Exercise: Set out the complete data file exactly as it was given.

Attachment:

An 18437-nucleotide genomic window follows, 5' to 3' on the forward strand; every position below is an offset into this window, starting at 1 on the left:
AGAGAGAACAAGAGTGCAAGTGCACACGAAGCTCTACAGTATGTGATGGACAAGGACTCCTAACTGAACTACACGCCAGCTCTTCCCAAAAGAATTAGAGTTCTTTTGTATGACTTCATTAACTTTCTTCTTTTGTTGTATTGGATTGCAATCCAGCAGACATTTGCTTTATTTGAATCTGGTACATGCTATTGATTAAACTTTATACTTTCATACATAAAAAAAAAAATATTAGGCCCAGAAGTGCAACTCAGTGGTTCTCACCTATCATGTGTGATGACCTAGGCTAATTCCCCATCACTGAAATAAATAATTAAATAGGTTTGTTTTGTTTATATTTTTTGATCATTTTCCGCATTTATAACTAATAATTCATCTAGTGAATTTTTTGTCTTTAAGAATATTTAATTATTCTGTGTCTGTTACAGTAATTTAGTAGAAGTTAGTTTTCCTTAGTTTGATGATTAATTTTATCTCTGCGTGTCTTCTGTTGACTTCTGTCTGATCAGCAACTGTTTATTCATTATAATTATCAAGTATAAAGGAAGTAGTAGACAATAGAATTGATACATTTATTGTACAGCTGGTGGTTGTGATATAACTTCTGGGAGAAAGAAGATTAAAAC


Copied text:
An 18437-nucleotide genomic window follows, 5' to 3' on the forward strand; every position below is an offset into this window, starting at 1 on the left:
AGAGAGAACAAGAGTGCAAGTGCACACGAAGCTCTACAGTATGTGATGGACAAGGACTCCTAACTGAACTACACGCCAGCTCTTCCCAAAAGAATTAGAGTTCTTTTGTATGACTTCATTAACTTTCTTCTTTTGTTGTATTGGATTGCAATCCAGCAGACATTTGCTTTATTTGAATCTGGTACATGCTATTGATTAAACTTTATACTTTCATACATAAAAAAAAAAATATTAGGCCCAGAAGTGCAACTCAGTGGTTCTCACCTATCATGTGTGATGACCTAGGCTAATTCCCCATCACTGAAATAAATAATTAAATAGGTTTGTTTTGTTTATATTTTTTGATCATTTTCCGCATTTATAACTAATAATTCATCTAGTGAATTTTTTGTCTTTAAGAATATTTAATTATTCTGTGTCTGTTACAGTAATTTAGTAGAAGTTAGTTTTCCTTAGTTTGATGATTAATTTTATCTCTGCGTGTCTTCTGTTGACTTCTGTCTGATCAGCAACTGTTTATTCATTATAATTATCAAGTATAAAGGAAGTAGTAGACAATAGAATTGATACATTTATTGTACAGCTGGTGGTTGTGATATAACTTCTGGGAGAAAGAAGATTAAAAC